# Real-world Usages of Pool.imap in Python

DYX

## Parallel Mapping

With a given iterable object whose elements are numbers, we could compute the sum of squares of its elements using map and reduce functions.

from functools import reduce
import operator

def sqrsum(nums):
return reduce(operator.add, map(lambda x: x**2, nums))


The benefit of using map, reduce instead of a for loop is that we can easily parallelize the program. To implement the parallel in Python we could use multiprocessing.Pool.map to replace map.

from functools import reduce
import operator
import multiprocessing

def square(n):
return n**2

def sqrsum2(nums):
with multiprocessing.Pool() as pl:


multiprocessing.Pool represents a process pool. The default number of worker processes is given by the os.cpu_count function. We use it in a with statement for proper management of resources.

After the pool pl is created, we call its map method to make worker processes parallelly apply the function to the iterable and returns a mapped iterable.

The Pool.map method blocks until all of the work are finished. This may substantially decrease the performance. The reduction procedure only requires one element to compute but it must wait for all elements. Thus we care more about the non-block version of Pool.map: Pool.imap.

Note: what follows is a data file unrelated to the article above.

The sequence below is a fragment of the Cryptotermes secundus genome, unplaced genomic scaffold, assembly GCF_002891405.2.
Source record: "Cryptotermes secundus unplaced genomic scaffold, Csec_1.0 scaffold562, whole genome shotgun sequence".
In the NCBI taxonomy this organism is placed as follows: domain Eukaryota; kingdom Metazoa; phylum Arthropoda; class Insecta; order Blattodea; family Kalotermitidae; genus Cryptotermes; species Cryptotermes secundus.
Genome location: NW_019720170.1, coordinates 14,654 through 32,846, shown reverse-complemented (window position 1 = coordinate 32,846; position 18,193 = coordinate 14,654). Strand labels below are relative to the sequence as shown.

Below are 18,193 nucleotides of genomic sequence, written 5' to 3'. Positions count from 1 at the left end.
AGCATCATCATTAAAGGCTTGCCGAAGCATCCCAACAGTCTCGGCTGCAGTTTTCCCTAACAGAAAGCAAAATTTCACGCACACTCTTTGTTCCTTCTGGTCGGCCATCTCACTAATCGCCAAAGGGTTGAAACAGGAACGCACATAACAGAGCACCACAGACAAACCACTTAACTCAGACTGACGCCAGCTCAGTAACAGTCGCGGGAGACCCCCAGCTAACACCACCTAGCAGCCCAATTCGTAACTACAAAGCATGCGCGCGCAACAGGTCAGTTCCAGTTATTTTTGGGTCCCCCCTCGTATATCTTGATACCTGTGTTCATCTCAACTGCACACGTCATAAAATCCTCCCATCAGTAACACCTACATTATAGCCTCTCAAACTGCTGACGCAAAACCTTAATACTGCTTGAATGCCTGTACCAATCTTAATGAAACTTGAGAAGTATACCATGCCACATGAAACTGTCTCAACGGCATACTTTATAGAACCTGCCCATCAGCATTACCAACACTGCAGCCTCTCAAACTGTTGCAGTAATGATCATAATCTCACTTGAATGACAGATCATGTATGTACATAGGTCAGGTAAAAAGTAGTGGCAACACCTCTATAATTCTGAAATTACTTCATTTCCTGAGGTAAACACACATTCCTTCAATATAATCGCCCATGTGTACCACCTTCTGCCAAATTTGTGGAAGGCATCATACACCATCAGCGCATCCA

Pool.imap is the same as Pool.map but it immediately returns a generator. The generator yields an element when it’s required and ready. Let’s rewrite our snippet with Pool.imap.

from functools import reduce
import operator
import multiprocessing

def square(n):
return n**2

def sqrsum3(nums):
with multiprocessing.Pool() as pl:


## Exceptions

We implement sqrsum3 in a very concise and efficient way by the power of Pool.imap. However, in many real-world cases we can’t get such a concise implementation. One reason is that the mapper function may raise exceptions. Let’s consider the following snippet.

import multiprocessing
import time

def bar(n):
print('mapping', n)
time.sleep(1)
if n == 5:
raise ValueError()
return n

def foo():
with multiprocessing.Pool() as pl:
outputs = pl.imap(bar, range(100))
for i in outputs:
print('output', i)

foo()


The mapper raises an exception while n equals to 5. The loop in foo will stop. However, some subsequent tasks may already have been submitted and executed. Let’s check the result on my machine.

mapping 0
mapping 1
mapping 2
mapping 3
mapping 4
mapping 5
mapping 6
mapping 7
mapping 8
mapping 9
mapping 10
mapping 11
mapping 12
output 0
output 1
mapping 13
output 2
output 3
mapping 14
output 4
mapping 15


The output stops at 4 but the tasks until 15 have been executed.

Thus if we need clean up things, we should be careful.

For example, we compute the sum of squares. The mapper generates a temporary file and writes the square to it then returns the path of the file. The reducer reads squares from temporary files and sums them up.

from functools import reduce
import multiprocessing
import tempfile
import os

def square(n):
fd, path = tempfile.mkstemp()
os.close(fd)

with open(path, mode='w') as fp:
fp.write(str(n**2))

return path

def sumup(part, current):
try:
with open(current) as fp:
finally:
os.remove(current)

def sqrsum4(nums):
with multiprocessing.Pool() as pl:
return reduce(sumup, pl.imap(square, nums), 0)

print(sqrsum4(range(10)))


The sumup function sums up the current square and deletes the temporary file. If an exception is raised by the square function, e.g., fails to make a temporary file, the reduction procedure will stop without cleaning up subsequent files.